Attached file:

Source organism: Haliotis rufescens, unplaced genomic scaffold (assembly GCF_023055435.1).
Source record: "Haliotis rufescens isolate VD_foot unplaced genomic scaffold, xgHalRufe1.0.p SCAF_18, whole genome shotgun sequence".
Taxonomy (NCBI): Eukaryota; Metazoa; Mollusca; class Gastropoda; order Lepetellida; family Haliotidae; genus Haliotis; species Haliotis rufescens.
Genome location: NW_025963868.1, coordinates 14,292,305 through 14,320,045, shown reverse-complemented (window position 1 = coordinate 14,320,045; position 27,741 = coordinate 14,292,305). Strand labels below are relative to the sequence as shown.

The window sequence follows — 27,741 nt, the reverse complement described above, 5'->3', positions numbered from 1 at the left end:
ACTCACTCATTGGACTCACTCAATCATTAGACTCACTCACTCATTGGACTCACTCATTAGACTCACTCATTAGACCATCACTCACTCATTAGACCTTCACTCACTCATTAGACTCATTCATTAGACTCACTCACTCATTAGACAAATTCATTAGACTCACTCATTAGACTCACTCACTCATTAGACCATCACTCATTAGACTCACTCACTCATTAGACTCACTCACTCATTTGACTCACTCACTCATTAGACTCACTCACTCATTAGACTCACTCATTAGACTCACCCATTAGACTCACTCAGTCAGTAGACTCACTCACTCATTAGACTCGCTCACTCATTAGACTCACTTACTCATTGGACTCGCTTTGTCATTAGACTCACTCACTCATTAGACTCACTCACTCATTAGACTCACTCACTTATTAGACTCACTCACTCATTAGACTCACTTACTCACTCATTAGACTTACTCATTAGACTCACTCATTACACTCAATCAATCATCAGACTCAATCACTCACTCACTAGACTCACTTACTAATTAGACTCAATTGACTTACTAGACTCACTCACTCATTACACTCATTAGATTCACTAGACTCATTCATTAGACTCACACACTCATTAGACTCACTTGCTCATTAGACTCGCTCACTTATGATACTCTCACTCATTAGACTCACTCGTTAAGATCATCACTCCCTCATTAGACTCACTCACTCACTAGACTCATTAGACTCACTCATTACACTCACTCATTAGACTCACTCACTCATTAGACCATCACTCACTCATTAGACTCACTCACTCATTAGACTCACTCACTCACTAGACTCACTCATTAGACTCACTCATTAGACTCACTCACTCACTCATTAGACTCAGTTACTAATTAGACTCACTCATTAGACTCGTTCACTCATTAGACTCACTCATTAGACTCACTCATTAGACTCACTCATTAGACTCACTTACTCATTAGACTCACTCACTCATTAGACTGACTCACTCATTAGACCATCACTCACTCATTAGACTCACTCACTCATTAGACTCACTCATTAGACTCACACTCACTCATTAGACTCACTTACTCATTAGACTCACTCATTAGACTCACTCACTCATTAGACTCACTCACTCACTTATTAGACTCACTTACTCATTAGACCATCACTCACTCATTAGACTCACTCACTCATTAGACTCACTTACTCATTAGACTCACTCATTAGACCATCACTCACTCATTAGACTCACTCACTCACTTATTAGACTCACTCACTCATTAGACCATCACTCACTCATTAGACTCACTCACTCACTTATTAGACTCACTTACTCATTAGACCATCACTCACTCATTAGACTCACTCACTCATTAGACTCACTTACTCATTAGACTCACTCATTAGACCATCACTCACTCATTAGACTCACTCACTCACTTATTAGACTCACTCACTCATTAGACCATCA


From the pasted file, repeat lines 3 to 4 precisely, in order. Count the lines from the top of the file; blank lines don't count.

Taxonomy (NCBI): Eukaryota; Metazoa; Mollusca; class Gastropoda; order Lepetellida; family Haliotidae; genus Haliotis; species Haliotis rufescens.
Genome location: NW_025963868.1, coordinates 14,292,305 through 14,320,045, shown reverse-complemented (window position 1 = coordinate 14,320,045; position 27,741 = coordinate 14,292,305). Strand labels below are relative to the sequence as shown.